Mosquitoes Complement Malaria

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Science  19 Mar 2004:
Vol. 303, Issue 5665, pp. 1733
DOI: 10.1126/science.303.5665.1733b

Not all strains of the mosquito Anopheles gambiae are able to host or transmit malaria parasites with equal efficiency. Even in susceptible strains, most parasites are killed and cleared before they can be passed on to the next host. Blandin et al. have investigated a thioester-containing protein (TEP1) that was previously discovered to be important in mosquito immune responses to bacterial pathogens and that has homology to mammalian complement factors. Double-stranded RNA knockdown experiments rendered both susceptible and refractory strains of mosquito highly vulnerable to parasite establishment. Blandin et al. realized there were two alleles: TEP1r, which occurs in the refractory strains of mosquito that encapsulate parasites in melanin, and TEP1s, which regulates the resistance to parasites observed in susceptible mosquitoes. The difference probably lies in the kinetics of binding to the parasite, with TEP1r being faster than TEP1s. It is known that TEP1 is a glycoprotein secreted into the hemolymph by hemocytes, and in bacterial infections TEP1 apparently tags the pathogen surface with its C-terminal domain via the thioester bond, rendering it liable to phagocytosis. Something similar probably happens to the malaria parasites. — CA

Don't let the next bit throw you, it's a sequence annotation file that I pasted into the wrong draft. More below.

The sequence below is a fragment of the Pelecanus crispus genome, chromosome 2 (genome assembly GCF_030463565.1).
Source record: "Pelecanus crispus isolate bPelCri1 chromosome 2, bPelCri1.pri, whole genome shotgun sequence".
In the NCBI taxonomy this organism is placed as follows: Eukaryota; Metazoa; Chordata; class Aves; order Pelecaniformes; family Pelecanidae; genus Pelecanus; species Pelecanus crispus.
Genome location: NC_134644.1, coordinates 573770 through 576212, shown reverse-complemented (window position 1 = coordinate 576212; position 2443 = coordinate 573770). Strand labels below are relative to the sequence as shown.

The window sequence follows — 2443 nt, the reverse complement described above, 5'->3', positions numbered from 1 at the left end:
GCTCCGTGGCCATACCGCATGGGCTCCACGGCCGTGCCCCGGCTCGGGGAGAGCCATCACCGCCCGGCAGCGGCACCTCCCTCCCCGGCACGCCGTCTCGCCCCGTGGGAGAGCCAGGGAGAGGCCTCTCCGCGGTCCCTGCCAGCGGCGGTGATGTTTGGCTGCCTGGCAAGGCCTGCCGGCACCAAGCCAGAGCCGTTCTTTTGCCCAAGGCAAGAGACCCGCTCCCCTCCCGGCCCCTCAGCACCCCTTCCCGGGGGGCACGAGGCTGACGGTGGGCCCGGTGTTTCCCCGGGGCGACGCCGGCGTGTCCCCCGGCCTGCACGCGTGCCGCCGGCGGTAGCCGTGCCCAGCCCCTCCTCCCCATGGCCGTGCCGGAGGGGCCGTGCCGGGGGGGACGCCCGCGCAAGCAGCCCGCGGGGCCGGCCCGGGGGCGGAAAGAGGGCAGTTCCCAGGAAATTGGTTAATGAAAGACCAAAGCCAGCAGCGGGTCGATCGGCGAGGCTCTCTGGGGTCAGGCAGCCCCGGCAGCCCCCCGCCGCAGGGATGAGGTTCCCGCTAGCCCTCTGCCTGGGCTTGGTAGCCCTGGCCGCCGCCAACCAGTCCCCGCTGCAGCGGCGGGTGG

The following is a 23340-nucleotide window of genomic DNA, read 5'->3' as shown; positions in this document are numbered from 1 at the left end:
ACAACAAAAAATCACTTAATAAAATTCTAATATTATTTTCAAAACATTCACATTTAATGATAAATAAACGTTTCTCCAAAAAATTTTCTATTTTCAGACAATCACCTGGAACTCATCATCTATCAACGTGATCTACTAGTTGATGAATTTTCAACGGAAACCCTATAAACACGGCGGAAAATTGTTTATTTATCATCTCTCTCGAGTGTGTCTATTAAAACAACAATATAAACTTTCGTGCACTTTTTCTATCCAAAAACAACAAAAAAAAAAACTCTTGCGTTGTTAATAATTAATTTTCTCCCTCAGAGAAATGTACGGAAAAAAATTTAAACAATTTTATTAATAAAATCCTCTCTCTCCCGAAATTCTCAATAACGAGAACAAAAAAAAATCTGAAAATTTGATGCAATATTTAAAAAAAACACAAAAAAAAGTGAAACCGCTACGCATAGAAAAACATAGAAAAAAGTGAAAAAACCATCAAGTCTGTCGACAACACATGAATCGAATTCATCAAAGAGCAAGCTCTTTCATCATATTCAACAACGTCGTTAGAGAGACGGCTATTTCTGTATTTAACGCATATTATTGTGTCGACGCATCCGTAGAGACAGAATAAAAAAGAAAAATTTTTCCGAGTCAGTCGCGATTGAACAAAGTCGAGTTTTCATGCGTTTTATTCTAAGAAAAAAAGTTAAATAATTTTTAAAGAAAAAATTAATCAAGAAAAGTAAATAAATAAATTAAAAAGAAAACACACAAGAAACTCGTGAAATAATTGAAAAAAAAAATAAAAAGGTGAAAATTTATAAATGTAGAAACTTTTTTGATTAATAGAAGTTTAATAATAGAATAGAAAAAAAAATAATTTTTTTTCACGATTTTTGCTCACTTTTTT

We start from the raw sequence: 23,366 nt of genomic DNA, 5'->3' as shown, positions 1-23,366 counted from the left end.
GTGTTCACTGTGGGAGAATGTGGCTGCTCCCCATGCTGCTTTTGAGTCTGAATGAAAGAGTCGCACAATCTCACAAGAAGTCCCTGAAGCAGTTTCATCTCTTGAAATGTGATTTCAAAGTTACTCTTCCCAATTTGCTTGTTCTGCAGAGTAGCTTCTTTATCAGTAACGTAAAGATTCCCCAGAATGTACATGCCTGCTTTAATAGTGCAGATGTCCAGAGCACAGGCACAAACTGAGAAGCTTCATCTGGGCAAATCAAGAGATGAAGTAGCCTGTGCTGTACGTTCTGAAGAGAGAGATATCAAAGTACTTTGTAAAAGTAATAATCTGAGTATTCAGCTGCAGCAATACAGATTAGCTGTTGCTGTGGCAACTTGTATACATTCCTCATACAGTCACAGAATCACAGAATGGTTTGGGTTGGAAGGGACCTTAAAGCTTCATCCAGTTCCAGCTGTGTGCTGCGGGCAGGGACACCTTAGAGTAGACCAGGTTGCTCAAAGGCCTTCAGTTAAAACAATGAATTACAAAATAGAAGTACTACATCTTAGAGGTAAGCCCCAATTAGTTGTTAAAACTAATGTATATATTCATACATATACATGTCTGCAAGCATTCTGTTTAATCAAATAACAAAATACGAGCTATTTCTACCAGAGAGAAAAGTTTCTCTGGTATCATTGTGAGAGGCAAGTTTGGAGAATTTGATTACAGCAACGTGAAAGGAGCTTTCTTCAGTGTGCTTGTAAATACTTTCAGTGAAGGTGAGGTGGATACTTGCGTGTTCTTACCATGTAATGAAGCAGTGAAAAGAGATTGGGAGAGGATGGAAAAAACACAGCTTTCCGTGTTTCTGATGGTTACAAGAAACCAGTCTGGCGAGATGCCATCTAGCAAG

Cell 116, 661 (2004).

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